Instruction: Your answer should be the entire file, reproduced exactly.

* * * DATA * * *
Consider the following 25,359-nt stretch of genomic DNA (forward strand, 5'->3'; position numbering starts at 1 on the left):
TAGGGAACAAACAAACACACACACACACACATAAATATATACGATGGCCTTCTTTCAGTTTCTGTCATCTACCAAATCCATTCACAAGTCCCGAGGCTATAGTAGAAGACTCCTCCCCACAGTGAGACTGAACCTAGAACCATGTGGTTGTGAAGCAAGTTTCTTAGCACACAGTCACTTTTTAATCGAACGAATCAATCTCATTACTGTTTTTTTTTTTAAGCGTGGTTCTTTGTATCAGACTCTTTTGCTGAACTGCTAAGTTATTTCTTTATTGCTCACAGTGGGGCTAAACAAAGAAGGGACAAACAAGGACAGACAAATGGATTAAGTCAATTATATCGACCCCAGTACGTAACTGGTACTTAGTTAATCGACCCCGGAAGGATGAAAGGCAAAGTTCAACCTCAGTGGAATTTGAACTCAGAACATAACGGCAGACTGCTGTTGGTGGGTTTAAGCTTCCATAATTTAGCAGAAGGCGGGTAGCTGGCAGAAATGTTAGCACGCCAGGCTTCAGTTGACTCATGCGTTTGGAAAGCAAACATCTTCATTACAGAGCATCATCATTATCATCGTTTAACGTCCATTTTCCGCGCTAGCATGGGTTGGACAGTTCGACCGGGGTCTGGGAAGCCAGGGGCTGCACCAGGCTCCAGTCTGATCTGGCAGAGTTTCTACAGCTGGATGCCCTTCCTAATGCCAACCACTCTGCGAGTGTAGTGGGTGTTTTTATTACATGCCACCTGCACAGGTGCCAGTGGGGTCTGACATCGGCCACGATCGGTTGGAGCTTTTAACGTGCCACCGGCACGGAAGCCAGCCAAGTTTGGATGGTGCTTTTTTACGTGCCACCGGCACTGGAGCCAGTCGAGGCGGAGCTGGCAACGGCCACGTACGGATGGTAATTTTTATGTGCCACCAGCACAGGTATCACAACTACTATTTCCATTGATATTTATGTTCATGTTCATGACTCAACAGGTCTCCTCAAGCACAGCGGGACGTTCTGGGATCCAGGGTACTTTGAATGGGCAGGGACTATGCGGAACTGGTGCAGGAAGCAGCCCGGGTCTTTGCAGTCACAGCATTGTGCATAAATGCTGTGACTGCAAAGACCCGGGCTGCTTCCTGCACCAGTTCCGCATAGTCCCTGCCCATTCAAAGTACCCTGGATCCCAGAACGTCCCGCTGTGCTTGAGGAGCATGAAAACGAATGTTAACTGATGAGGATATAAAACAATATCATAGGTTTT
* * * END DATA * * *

Consider the following 25,359-nt stretch of genomic DNA (forward strand, 5'->3'; position numbering starts at 1 on the left):
TAGGGAACAAACAAACACACACACACACACATAAATATATACGATGGCCTTCTTTCAGTTTCTGTCATCTACCAAATCCATTCACAAGTCCCGAGGCTATAGTAGAAGACTCCTCCCCACAGTGAGACTGAACCTAGAACCATGTGGTTGTGAAGCAAGTTTCTTAGCACACAGTCACTTTTTAATCGAACGAATCAATCTCATTACTGTTTTTTTTTTTAAGCGTGGTTCTTTGTATCAGACTCTTTTGCTGAACTGCTAAGTTATTTCTTTATTGCTCACAGTGGGGCTAAACAAAGAAGGGACAAACAAGGACAGACAAATGGATTAAGTCAATTATATCGACCCCAGTACGTAACTGGTACTTAGTTAATCGACCCCGGAAGGATGAAAGGCAAAGTTCAACCTCAGTGGAATTTGAACTCAGAACATAACGGCAGACTGCTGTTGGTGGGTTTAAGCTTCCATAATTTAGCAGAAGGCGGGTAGCTGGCAGAAATGTTAGCACGCCAGGCTTCAGTTGACTCATGCGTTTGGAAAGCAAACATCTTCATTACAGAGCATCATCATTATCATCGTTTAACGTCCATTTTCCGCGCTAGCATGGGTTGGACAGTTCGACCGGGGTCTGGGAAGCCAGGGGCTGCACCAGGCTCCAGTCTGATCTGGCAGAGTTTCTACAGCTGGATGCCCTTCCTAATGCCAACCACTCTGCGAGTGTAGTGGGTGTTTTTATTACATGCCACCTGCACAGGTGCCAGTGGGGTCTGACATCGGCCACGATCGGTTGGAGCTTTTAACGTGCCACCGGCACGGAAGCCAGCCAAGTTTGGATGGTGCTTTTTTACGTGCCACCGGCACTGGAGCCAGTCGAGGCGGAGCTGGCAACGGCCACGTACGGATGGTAATTTTTATGTGCCACCAGCACAGGTATCACAACTACTATTTCCATTGATATTTATGTTCATGTTCATGACTCAACAGGTCTCCTCAAGCACAGCGGGACGTTCTGGGATCCAGGGTACTTTGAATGGGCAGGGACTATGCGGAACTGGTGCAGGAAGCAGCCCGGGTCTTTGCAGTCACAGCATTGTGCATAAATGCTGTGACTGCAAAGACCCGGGCTGCTTCCTGCACCAGTTCCGCATAGTCCCTGCCCATTCAAAGTACCCTGGATCCCAGAACGTCCCGCTGTGCTTGAGGAGCATGAAAACGAATGTTAACTGATGAGGATATAAAACAATATCATAGGTTTT